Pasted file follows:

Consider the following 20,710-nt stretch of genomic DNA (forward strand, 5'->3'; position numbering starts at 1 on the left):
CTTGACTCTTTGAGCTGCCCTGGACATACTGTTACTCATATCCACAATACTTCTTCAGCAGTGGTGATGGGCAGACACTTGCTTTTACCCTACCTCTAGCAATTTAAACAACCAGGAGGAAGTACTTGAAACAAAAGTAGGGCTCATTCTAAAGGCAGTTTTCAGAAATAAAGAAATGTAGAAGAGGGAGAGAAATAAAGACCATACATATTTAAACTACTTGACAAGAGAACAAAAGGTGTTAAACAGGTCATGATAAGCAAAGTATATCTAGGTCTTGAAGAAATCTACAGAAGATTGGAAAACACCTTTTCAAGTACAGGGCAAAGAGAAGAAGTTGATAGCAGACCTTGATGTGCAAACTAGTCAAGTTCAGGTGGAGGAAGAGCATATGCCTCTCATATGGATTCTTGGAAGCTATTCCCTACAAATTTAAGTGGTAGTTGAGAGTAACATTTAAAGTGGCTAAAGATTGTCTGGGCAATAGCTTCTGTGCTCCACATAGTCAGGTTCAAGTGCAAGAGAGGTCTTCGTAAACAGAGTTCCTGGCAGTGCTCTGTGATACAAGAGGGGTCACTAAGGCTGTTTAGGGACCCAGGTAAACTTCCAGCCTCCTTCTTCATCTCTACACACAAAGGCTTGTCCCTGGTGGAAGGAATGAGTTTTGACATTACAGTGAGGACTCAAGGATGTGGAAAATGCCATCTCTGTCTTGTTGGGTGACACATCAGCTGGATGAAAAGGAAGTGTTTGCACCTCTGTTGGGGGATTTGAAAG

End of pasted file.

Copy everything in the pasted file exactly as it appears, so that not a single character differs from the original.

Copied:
Consider the following 20,710-nt stretch of genomic DNA (forward strand, 5'->3'; position numbering starts at 1 on the left):
CTTGACTCTTTGAGCTGCCCTGGACATACTGTTACTCATATCCACAATACTTCTTCAGCAGTGGTGATGGGCAGACACTTGCTTTTACCCTACCTCTAGCAATTTAAACAACCAGGAGGAAGTACTTGAAACAAAAGTAGGGCTCATTCTAAAGGCAGTTTTCAGAAATAAAGAAATGTAGAAGAGGGAGAGAAATAAAGACCATACATATTTAAACTACTTGACAAGAGAACAAAAGGTGTTAAACAGGTCATGATAAGCAAAGTATATCTAGGTCTTGAAGAAATCTACAGAAGATTGGAAAACACCTTTTCAAGTACAGGGCAAAGAGAAGAAGTTGATAGCAGACCTTGATGTGCAAACTAGTCAAGTTCAGGTGGAGGAAGAGCATATGCCTCTCATATGGATTCTTGGAAGCTATTCCCTACAAATTTAAGTGGTAGTTGAGAGTAACATTTAAAGTGGCTAAAGATTGTCTGGGCAATAGCTTCTGTGCTCCACATAGTCAGGTTCAAGTGCAAGAGAGGTCTTCGTAAACAGAGTTCCTGGCAGTGCTCTGTGATACAAGAGGGGTCACTAAGGCTGTTTAGGGACCCAGGTAAACTTCCAGCCTCCTTCTTCATCTCTACACACAAAGGCTTGTCCCTGGTGGAAGGAATGAGTTTTGACATTACAGTGAGGACTCAAGGATGTGGAAAATGCCATCTCTGTCTTGTTGGGTGACACATCAGCTGGATGAAAAGGAAGTGTTTGCACCTCTGTTGGGGGATTTGAAAG